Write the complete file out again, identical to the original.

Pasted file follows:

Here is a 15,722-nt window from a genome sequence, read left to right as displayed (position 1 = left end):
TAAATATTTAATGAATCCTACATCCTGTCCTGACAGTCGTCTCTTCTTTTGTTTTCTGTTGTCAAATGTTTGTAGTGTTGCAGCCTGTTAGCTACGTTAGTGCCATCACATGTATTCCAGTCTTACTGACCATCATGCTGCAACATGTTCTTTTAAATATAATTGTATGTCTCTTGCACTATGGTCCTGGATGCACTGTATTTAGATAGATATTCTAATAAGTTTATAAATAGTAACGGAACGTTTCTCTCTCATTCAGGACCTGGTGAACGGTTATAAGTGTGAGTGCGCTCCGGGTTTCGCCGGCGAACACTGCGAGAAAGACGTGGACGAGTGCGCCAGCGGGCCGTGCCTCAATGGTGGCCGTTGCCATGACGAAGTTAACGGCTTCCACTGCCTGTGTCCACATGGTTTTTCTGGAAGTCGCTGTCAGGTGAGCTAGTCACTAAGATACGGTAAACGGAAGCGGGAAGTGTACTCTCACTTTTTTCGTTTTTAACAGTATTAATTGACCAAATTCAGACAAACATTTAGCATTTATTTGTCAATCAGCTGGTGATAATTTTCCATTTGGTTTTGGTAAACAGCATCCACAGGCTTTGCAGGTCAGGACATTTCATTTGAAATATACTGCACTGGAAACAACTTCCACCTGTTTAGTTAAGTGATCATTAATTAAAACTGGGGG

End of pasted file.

Here is a 15,722-nt window from a genome sequence, read left to right as displayed (position 1 = left end):
TAAATATTTAATGAATCCTACATCCTGTCCTGACAGTCGTCTCTTCTTTTGTTTTCTGTTGTCAAATGTTTGTAGTGTTGCAGCCTGTTAGCTACGTTAGTGCCATCACATGTATTCCAGTCTTACTGACCATCATGCTGCAACATGTTCTTTTAAATATAATTGTATGTCTCTTGCACTATGGTCCTGGATGCACTGTATTTAGATAGATATTCTAATAAGTTTATAAATAGTAACGGAACGTTTCTCTCTCATTCAGGACCTGGTGAACGGTTATAAGTGTGAGTGCGCTCCGGGTTTCGCCGGCGAACACTGCGAGAAAGACGTGGACGAGTGCGCCAGCGGGCCGTGCCTCAATGGTGGCCGTTGCCATGACGAAGTTAACGGCTTCCACTGCCTGTGTCCACATGGTTTTTCTGGAAGTCGCTGTCAGGTGAGCTAGTCACTAAGATACGGTAAACGGAAGCGGGAAGTGTACTCTCACTTTTTTCGTTTTTAACAGTATTAATTGACCAAATTCAGACAAACATTTAGCATTTATTTGTCAATCAGCTGGTGATAATTTTCCATTTGGTTTTGGTAAACAGCATCCACAGGCTTTGCAGGTCAGGACATTTCATTTGAAATATACTGCACTGGAAACAACTTCCACCTGTTTAGTTAAGTGATCATTAATTAAAACTGGGGG